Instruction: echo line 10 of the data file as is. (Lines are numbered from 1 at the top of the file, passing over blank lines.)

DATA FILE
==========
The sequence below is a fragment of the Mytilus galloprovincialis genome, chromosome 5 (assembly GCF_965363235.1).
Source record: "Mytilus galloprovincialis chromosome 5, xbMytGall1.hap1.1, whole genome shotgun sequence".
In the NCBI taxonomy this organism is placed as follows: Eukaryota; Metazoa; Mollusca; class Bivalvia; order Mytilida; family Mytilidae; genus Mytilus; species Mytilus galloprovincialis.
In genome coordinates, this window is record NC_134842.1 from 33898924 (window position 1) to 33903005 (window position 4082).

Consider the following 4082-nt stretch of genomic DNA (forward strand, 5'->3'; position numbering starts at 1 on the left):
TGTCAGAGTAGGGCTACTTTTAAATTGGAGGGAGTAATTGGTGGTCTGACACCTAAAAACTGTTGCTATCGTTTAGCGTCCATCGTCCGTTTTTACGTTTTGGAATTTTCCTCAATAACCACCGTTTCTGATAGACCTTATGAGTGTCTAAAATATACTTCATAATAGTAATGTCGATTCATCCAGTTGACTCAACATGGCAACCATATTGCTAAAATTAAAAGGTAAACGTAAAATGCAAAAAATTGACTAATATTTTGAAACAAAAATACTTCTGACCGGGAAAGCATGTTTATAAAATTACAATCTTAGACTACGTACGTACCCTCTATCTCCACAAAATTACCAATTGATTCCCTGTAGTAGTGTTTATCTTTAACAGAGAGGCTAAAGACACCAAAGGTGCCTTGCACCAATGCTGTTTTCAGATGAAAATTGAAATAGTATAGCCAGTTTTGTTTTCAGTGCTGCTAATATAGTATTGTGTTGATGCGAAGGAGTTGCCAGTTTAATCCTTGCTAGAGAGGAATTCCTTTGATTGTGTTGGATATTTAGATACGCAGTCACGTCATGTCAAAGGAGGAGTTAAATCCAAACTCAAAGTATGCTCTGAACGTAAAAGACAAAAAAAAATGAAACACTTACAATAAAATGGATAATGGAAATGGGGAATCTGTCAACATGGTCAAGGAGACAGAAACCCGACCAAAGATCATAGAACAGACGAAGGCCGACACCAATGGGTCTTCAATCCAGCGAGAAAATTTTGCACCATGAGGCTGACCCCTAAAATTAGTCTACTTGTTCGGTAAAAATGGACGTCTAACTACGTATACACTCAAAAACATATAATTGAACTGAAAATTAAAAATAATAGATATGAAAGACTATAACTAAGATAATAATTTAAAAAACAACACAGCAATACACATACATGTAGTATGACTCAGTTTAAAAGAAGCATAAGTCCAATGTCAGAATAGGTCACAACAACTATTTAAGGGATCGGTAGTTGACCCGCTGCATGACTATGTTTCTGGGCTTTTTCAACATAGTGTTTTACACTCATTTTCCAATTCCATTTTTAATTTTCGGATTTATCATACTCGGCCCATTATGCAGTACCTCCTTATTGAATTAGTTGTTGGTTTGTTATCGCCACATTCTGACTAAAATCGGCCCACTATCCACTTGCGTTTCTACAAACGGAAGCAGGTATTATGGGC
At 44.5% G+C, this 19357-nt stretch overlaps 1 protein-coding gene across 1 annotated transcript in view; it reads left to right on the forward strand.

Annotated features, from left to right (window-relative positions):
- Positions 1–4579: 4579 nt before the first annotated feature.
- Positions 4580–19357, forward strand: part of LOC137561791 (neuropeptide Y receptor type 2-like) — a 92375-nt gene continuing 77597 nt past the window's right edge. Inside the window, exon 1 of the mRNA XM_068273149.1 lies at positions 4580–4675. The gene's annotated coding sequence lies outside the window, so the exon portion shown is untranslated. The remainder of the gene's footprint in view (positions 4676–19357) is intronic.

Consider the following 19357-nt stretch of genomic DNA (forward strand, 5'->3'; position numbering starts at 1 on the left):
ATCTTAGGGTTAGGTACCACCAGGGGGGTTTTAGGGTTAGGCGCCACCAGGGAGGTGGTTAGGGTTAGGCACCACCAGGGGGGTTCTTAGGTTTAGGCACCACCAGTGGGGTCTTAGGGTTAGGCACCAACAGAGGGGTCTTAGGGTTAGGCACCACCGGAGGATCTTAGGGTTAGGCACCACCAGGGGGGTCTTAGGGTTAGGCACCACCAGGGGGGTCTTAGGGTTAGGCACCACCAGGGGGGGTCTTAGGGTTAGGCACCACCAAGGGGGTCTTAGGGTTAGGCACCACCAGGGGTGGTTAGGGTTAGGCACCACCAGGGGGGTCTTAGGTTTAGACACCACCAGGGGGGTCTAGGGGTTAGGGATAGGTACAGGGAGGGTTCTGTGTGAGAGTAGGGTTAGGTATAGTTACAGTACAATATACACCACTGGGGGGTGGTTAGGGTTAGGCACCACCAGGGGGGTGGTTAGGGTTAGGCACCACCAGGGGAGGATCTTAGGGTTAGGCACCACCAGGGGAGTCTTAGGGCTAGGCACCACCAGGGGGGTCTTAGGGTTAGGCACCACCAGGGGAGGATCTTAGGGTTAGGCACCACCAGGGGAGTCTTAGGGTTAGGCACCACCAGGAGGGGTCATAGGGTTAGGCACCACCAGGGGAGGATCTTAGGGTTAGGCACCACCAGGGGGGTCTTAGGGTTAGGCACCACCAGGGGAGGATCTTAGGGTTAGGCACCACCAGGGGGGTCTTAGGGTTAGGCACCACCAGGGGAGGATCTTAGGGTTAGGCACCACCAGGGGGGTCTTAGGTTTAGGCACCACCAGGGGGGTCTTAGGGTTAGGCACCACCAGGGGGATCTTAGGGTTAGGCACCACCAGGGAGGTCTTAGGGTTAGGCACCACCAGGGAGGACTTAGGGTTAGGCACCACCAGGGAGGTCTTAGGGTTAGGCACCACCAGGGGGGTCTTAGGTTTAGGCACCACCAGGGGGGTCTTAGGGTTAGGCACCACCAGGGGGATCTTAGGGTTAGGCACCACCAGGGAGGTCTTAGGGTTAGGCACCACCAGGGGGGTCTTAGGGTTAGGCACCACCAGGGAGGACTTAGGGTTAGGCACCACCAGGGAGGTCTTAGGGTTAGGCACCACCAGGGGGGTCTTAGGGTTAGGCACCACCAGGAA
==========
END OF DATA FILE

- Positions 4580–19357, forward strand: part of LOC137561791 (neuropeptide Y receptor type 2-like) — a 92375-nt gene continuing 77597 nt past the window's right edge. Inside the window, exon 1 of the mRNA XM_068273149.1 lies at positions 4580–4675. The gene's annotated coding sequence lies outside the window, so the exon portion shown is untranslated. The remainder of the gene's footprint in view (positions 4676–19357) is intronic.